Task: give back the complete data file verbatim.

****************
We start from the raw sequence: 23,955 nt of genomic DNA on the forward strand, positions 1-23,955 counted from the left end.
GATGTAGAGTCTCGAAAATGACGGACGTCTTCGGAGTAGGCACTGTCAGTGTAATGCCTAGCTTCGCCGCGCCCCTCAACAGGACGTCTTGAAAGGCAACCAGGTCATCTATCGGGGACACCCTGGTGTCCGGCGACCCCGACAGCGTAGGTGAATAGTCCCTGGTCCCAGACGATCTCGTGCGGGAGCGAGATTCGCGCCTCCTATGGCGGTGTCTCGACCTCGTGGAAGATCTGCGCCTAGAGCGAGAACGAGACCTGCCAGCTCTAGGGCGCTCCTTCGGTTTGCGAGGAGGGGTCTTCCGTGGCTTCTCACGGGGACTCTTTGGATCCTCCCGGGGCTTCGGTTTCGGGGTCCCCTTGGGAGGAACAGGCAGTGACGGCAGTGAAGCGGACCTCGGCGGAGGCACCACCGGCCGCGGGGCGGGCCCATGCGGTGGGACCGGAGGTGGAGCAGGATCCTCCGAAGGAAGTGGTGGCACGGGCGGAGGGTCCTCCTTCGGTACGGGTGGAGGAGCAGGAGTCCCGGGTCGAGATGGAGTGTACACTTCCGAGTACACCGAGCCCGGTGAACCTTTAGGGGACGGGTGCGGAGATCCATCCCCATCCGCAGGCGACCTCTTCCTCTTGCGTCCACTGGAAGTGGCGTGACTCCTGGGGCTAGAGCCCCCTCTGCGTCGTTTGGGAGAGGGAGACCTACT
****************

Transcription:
We start from the raw sequence: 23,955 nt of genomic DNA on the forward strand, positions 1-23,955 counted from the left end.
GATGTAGAGTCTCGAAAATGACGGACGTCTTCGGAGTAGGCACTGTCAGTGTAATGCCTAGCTTCGCCGCGCCCCTCAACAGGACGTCTTGAAAGGCAACCAGGTCATCTATCGGGGACACCCTGGTGTCCGGCGACCCCGACAGCGTAGGTGAATAGTCCCTGGTCCCAGACGATCTCGTGCGGGAGCGAGATTCGCGCCTCCTATGGCGGTGTCTCGACCTCGTGGAAGATCTGCGCCTAGAGCGAGAACGAGACCTGCCAGCTCTAGGGCGCTCCTTCGGTTTGCGAGGAGGGGTCTTCCGTGGCTTCTCACGGGGACTCTTTGGATCCTCCCGGGGCTTCGGTTTCGGGGTCCCCTTGGGAGGAACAGGCAGTGACGGCAGTGAAGCGGACCTCGGCGGAGGCACCACCGGCCGCGGGGCGGGCCCATGCGGTGGGACCGGAGGTGGAGCAGGATCCTCCGAAGGAAGTGGTGGCACGGGCGGAGGGTCCTCCTTCGGTACGGGTGGAGGAGCAGGAGTCCCGGGTCGAGATGGAGTGTACACTTCCGAGTACACCGAGCCCGGTGAACCTTTAGGGGACGGGTGCGGAGATCCATCCCCATCCGCAGGCGACCTCTTCCTCTTGCGTCCACTGGAAGTGGCGTGACTCCTGGGGCTAGAGCCCCCTCTGCGTCGTTTGGGAGAGGGAGACCTACT